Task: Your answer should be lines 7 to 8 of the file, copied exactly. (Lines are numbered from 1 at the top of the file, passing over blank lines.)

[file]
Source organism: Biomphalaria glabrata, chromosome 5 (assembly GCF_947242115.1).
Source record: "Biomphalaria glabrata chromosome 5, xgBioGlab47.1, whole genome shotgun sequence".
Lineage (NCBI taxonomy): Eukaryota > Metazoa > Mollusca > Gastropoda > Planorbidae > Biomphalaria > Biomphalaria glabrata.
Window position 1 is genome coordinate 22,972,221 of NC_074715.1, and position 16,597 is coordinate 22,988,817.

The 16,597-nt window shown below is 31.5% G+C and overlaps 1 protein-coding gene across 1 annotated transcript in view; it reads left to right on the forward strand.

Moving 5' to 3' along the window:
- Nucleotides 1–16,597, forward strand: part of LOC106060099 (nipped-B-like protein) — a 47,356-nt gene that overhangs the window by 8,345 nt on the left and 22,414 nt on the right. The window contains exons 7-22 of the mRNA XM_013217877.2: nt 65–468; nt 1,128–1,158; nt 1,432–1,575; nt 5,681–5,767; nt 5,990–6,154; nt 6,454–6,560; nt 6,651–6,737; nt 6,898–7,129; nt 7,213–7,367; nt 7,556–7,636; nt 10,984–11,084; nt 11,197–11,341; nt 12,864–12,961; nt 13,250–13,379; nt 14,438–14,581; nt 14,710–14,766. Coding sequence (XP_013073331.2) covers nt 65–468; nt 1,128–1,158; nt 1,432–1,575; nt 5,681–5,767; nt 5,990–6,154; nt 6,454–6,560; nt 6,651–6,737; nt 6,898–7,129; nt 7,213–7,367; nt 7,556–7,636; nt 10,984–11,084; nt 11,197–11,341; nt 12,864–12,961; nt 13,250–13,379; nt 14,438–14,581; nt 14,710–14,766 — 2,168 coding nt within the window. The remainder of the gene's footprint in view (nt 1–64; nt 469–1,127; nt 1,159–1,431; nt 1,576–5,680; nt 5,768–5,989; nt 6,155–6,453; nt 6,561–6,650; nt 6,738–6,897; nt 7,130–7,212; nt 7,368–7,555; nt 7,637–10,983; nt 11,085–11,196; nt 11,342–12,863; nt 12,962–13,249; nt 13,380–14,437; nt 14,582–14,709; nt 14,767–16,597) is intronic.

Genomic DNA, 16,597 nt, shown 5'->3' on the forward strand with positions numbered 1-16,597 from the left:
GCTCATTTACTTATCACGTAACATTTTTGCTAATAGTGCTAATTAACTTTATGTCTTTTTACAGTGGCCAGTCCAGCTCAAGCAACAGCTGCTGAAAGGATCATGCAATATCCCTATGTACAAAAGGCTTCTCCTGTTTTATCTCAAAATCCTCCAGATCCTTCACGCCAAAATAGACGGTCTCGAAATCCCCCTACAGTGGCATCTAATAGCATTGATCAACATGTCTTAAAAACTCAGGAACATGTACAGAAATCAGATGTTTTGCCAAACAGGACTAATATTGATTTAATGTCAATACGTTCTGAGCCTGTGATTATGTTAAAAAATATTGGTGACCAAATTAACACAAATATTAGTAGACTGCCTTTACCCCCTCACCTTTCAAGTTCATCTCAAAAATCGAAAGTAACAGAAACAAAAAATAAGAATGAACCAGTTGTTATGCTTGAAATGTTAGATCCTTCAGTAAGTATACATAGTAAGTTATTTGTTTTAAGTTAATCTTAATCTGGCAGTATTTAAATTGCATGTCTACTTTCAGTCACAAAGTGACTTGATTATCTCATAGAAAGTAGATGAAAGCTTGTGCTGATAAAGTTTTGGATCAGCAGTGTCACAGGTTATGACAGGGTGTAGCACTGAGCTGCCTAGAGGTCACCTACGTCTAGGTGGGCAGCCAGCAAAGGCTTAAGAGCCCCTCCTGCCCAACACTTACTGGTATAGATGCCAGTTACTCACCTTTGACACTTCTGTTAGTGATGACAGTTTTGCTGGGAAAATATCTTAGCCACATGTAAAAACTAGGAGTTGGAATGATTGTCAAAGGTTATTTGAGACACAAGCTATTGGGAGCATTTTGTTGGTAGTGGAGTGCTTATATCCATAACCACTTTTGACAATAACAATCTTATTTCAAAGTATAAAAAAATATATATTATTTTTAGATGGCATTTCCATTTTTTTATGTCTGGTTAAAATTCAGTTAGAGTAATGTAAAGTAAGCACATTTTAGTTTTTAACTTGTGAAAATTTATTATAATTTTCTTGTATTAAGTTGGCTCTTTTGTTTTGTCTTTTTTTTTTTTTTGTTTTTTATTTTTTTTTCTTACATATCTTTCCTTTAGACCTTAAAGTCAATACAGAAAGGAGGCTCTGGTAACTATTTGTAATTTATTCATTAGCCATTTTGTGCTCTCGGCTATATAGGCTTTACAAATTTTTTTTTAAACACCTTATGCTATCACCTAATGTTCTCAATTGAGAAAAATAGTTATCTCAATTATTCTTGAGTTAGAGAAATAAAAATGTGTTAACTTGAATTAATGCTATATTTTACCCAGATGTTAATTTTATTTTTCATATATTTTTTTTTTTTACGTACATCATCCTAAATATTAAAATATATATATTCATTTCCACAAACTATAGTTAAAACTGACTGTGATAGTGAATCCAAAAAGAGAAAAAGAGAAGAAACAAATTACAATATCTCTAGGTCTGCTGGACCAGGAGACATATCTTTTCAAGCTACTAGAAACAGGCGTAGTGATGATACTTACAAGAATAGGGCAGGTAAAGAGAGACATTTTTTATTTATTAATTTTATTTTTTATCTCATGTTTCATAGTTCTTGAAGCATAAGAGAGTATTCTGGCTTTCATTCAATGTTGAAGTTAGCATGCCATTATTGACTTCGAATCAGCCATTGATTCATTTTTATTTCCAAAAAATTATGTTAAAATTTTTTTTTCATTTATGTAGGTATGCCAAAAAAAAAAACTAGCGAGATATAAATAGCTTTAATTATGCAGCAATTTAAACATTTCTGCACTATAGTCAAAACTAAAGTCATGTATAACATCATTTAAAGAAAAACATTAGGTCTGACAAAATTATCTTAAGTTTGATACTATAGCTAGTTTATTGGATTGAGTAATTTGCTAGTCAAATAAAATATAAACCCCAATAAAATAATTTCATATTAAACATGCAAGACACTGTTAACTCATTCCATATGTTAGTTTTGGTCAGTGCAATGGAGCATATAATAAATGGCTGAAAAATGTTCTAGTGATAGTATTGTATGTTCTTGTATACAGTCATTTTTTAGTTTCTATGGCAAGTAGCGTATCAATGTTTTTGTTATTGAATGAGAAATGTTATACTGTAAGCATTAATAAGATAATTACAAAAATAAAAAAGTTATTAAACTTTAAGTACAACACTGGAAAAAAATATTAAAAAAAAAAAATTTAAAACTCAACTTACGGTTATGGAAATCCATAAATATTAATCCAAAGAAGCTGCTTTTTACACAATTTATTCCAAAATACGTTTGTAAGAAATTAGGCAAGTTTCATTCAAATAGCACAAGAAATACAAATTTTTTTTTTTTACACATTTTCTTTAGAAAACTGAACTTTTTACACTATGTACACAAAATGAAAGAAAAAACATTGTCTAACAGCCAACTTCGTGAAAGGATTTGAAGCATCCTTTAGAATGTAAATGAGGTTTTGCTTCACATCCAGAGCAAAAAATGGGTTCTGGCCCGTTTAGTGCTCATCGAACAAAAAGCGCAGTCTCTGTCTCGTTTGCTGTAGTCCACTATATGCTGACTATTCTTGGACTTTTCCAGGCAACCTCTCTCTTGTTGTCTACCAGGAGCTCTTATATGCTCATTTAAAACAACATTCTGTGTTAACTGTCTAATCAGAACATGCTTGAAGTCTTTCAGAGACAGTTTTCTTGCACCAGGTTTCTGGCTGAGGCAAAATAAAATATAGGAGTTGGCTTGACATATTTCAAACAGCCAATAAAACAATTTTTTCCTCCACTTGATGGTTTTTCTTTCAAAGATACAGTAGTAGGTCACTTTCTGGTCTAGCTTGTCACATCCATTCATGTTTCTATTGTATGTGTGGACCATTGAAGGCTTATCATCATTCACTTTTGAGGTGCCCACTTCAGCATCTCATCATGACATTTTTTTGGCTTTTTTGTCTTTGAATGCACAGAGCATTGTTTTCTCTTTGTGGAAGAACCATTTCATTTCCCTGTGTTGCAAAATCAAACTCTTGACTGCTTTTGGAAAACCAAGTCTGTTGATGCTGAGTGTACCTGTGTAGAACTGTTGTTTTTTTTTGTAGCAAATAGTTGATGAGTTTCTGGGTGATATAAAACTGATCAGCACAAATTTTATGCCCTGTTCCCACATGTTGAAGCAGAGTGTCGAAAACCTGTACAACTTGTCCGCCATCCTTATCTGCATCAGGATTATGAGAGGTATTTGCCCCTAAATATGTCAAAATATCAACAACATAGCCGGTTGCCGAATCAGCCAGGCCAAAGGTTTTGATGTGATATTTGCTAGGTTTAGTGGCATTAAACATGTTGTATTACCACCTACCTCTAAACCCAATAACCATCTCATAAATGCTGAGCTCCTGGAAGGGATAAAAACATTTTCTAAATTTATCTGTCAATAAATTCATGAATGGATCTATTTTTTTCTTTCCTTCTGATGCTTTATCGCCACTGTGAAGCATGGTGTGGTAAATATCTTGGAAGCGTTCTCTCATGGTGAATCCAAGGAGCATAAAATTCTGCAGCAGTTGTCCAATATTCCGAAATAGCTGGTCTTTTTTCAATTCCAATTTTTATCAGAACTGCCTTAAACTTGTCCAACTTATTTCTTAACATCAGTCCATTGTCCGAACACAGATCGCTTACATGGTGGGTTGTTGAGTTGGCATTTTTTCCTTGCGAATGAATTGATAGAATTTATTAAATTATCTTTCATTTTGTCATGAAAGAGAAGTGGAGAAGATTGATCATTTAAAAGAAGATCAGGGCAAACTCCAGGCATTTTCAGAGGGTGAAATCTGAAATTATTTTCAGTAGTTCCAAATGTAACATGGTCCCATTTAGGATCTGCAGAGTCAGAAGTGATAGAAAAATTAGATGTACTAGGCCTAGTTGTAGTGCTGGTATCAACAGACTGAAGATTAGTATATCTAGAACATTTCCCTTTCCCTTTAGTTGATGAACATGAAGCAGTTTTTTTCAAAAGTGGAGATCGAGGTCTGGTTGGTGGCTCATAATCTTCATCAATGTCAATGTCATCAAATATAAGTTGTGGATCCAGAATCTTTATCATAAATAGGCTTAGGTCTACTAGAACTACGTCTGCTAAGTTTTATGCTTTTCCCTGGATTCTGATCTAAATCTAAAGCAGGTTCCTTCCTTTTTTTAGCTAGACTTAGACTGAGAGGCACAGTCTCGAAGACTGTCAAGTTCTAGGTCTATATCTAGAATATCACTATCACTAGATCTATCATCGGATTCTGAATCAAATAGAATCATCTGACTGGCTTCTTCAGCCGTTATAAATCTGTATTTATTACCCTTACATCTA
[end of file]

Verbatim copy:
- Nucleotides 1–16,597, forward strand: part of LOC106060099 (nipped-B-like protein) — a 47,356-nt gene that overhangs the window by 8,345 nt on the left and 22,414 nt on the right. The window contains exons 7-22 of the mRNA XM_013217877.2: nt 65–468; nt 1,128–1,158; nt 1,432–1,575; nt 5,681–5,767; nt 5,990–6,154; nt 6,454–6,560; nt 6,651–6,737; nt 6,898–7,129; nt 7,213–7,367; nt 7,556–7,636; nt 10,984–11,084; nt 11,197–11,341; nt 12,864–12,961; nt 13,250–13,379; nt 14,438–14,581; nt 14,710–14,766. Coding sequence (XP_013073331.2) covers nt 65–468; nt 1,128–1,158; nt 1,432–1,575; nt 5,681–5,767; nt 5,990–6,154; nt 6,454–6,560; nt 6,651–6,737; nt 6,898–7,129; nt 7,213–7,367; nt 7,556–7,636; nt 10,984–11,084; nt 11,197–11,341; nt 12,864–12,961; nt 13,250–13,379; nt 14,438–14,581; nt 14,710–14,766 — 2,168 coding nt within the window. The remainder of the gene's footprint in view (nt 1–64; nt 469–1,127; nt 1,159–1,431; nt 1,576–5,680; nt 5,768–5,989; nt 6,155–6,453; nt 6,561–6,650; nt 6,738–6,897; nt 7,130–7,212; nt 7,368–7,555; nt 7,637–10,983; nt 11,085–11,196; nt 11,342–12,863; nt 12,962–13,249; nt 13,380–14,437; nt 14,582–14,709; nt 14,767–16,597) is intronic.

Genomic DNA, 16,597 nt, shown 5'->3' on the forward strand with positions numbered 1-16,597 from the left: